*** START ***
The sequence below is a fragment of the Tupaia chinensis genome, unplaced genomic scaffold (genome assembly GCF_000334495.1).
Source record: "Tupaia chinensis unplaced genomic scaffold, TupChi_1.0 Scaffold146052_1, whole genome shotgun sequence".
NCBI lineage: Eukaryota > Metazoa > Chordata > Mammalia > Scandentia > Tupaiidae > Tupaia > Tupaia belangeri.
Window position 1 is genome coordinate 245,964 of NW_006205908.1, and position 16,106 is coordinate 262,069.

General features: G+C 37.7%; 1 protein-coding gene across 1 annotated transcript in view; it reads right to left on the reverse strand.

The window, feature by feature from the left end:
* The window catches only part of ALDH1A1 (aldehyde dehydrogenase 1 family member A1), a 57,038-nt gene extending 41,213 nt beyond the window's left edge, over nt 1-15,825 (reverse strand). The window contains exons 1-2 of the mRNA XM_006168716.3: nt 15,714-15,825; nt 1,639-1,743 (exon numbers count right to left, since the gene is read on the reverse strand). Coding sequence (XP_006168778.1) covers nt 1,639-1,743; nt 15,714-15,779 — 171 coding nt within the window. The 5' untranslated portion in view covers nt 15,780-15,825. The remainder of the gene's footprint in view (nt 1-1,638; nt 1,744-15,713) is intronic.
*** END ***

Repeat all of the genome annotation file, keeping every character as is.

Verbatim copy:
The sequence below is a fragment of the Tupaia chinensis genome, unplaced genomic scaffold (genome assembly GCF_000334495.1).
Source record: "Tupaia chinensis unplaced genomic scaffold, TupChi_1.0 Scaffold146052_1, whole genome shotgun sequence".
NCBI lineage: Eukaryota > Metazoa > Chordata > Mammalia > Scandentia > Tupaiidae > Tupaia > Tupaia belangeri.
Window position 1 is genome coordinate 245,964 of NW_006205908.1, and position 16,106 is coordinate 262,069.

General features: G+C 37.7%; 1 protein-coding gene across 1 annotated transcript in view; it reads right to left on the reverse strand.

The window, feature by feature from the left end:
* The window catches only part of ALDH1A1 (aldehyde dehydrogenase 1 family member A1), a 57,038-nt gene extending 41,213 nt beyond the window's left edge, over nt 1-15,825 (reverse strand). The window contains exons 1-2 of the mRNA XM_006168716.3: nt 15,714-15,825; nt 1,639-1,743 (exon numbers count right to left, since the gene is read on the reverse strand). Coding sequence (XP_006168778.1) covers nt 1,639-1,743; nt 15,714-15,779 — 171 coding nt within the window. The 5' untranslated portion in view covers nt 15,780-15,825. The remainder of the gene's footprint in view (nt 1-1,638; nt 1,744-15,713) is intronic.